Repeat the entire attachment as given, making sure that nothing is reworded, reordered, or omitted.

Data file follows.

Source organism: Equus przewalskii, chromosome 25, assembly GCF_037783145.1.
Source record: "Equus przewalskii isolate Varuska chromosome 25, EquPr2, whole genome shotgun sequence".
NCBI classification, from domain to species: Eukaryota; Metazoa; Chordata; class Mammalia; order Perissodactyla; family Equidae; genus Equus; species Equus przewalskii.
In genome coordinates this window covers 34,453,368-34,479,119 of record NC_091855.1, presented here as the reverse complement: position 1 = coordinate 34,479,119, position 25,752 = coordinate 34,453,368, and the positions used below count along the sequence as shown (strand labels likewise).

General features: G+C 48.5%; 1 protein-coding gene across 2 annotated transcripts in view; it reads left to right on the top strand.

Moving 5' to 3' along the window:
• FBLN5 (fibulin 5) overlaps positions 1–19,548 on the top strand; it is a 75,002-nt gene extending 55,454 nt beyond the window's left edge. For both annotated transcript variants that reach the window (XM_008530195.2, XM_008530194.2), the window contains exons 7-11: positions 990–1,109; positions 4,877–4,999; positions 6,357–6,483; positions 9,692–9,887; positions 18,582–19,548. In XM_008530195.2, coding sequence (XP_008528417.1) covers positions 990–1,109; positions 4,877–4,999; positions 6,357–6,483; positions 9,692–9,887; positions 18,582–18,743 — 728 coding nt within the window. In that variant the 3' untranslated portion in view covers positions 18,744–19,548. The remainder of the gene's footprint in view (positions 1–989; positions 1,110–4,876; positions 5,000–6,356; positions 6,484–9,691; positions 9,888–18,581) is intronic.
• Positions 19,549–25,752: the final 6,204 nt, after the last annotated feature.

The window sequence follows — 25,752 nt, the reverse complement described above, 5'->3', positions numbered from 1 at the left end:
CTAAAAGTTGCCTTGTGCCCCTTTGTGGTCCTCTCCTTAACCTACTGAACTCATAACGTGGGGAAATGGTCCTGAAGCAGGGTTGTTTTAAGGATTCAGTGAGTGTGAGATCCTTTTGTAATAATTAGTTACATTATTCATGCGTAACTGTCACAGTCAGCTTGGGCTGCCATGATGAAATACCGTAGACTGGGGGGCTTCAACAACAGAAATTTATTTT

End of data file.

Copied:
Source organism: Equus przewalskii, chromosome 25, assembly GCF_037783145.1.
Source record: "Equus przewalskii isolate Varuska chromosome 25, EquPr2, whole genome shotgun sequence".
NCBI classification, from domain to species: Eukaryota; Metazoa; Chordata; class Mammalia; order Perissodactyla; family Equidae; genus Equus; species Equus przewalskii.
In genome coordinates this window covers 34,453,368-34,479,119 of record NC_091855.1, presented here as the reverse complement: position 1 = coordinate 34,479,119, position 25,752 = coordinate 34,453,368, and the positions used below count along the sequence as shown (strand labels likewise).

General features: G+C 48.5%; 1 protein-coding gene across 2 annotated transcripts in view; it reads left to right on the top strand.

Moving 5' to 3' along the window:
• FBLN5 (fibulin 5) overlaps positions 1–19,548 on the top strand; it is a 75,002-nt gene extending 55,454 nt beyond the window's left edge. For both annotated transcript variants that reach the window (XM_008530195.2, XM_008530194.2), the window contains exons 7-11: positions 990–1,109; positions 4,877–4,999; positions 6,357–6,483; positions 9,692–9,887; positions 18,582–19,548. In XM_008530195.2, coding sequence (XP_008528417.1) covers positions 990–1,109; positions 4,877–4,999; positions 6,357–6,483; positions 9,692–9,887; positions 18,582–18,743 — 728 coding nt within the window. In that variant the 3' untranslated portion in view covers positions 18,744–19,548. The remainder of the gene's footprint in view (positions 1–989; positions 1,110–4,876; positions 5,000–6,356; positions 6,484–9,691; positions 9,888–18,581) is intronic.
• Positions 19,549–25,752: the final 6,204 nt, after the last annotated feature.

The window sequence follows — 25,752 nt, the reverse complement described above, 5'->3', positions numbered from 1 at the left end:
CTAAAAGTTGCCTTGTGCCCCTTTGTGGTCCTCTCCTTAACCTACTGAACTCATAACGTGGGGAAATGGTCCTGAAGCAGGGTTGTTTTAAGGATTCAGTGAGTGTGAGATCCTTTTGTAATAATTAGTTACATTATTCATGCGTAACTGTCACAGTCAGCTTGGGCTGCCATGATGAAATACCGTAGACTGGGGGGCTTCAACAACAGAAATTTATTTT